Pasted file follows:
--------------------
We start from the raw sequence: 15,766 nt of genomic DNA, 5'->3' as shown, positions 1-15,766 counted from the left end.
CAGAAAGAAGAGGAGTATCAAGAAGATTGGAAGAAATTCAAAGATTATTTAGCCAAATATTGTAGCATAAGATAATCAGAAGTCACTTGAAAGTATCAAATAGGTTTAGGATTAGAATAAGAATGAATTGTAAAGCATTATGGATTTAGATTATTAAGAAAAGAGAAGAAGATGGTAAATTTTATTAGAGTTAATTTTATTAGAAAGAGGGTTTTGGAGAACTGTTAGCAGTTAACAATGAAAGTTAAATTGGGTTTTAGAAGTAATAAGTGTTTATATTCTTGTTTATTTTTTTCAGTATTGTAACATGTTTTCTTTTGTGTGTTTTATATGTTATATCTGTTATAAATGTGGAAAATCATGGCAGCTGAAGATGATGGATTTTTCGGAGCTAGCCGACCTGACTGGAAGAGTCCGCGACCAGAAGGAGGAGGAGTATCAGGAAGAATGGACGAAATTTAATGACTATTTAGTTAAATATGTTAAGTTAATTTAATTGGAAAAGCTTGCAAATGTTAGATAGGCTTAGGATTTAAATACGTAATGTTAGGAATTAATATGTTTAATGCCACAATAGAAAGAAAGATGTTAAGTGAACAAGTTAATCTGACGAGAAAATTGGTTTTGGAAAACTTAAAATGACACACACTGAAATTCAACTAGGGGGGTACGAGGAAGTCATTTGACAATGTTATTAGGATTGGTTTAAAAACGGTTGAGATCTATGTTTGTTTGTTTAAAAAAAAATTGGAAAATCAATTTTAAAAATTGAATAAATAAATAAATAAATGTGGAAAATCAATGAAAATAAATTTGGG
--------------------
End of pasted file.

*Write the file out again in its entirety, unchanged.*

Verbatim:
We start from the raw sequence: 15,766 nt of genomic DNA, 5'->3' as shown, positions 1-15,766 counted from the left end.
CAGAAAGAAGAGGAGTATCAAGAAGATTGGAAGAAATTCAAAGATTATTTAGCCAAATATTGTAGCATAAGATAATCAGAAGTCACTTGAAAGTATCAAATAGGTTTAGGATTAGAATAAGAATGAATTGTAAAGCATTATGGATTTAGATTATTAAGAAAAGAGAAGAAGATGGTAAATTTTATTAGAGTTAATTTTATTAGAAAGAGGGTTTTGGAGAACTGTTAGCAGTTAACAATGAAAGTTAAATTGGGTTTTAGAAGTAATAAGTGTTTATATTCTTGTTTATTTTTTTCAGTATTGTAACATGTTTTCTTTTGTGTGTTTTATATGTTATATCTGTTATAAATGTGGAAAATCATGGCAGCTGAAGATGATGGATTTTTCGGAGCTAGCCGACCTGACTGGAAGAGTCCGCGACCAGAAGGAGGAGGAGTATCAGGAAGAATGGACGAAATTTAATGACTATTTAGTTAAATATGTTAAGTTAATTTAATTGGAAAAGCTTGCAAATGTTAGATAGGCTTAGGATTTAAATACGTAATGTTAGGAATTAATATGTTTAATGCCACAATAGAAAGAAAGATGTTAAGTGAACAAGTTAATCTGACGAGAAAATTGGTTTTGGAAAACTTAAAATGACACACACTGAAATTCAACTAGGGGGGTACGAGGAAGTCATTTGACAATGTTATTAGGATTGGTTTAAAAACGGTTGAGATCTATGTTTGTTTGTTTAAAAAAAAATTGGAAAATCAATTTTAAAAATTGAATAAATAAATAAATAAATGTGGAAAATCAATGAAAATAAATTTGGG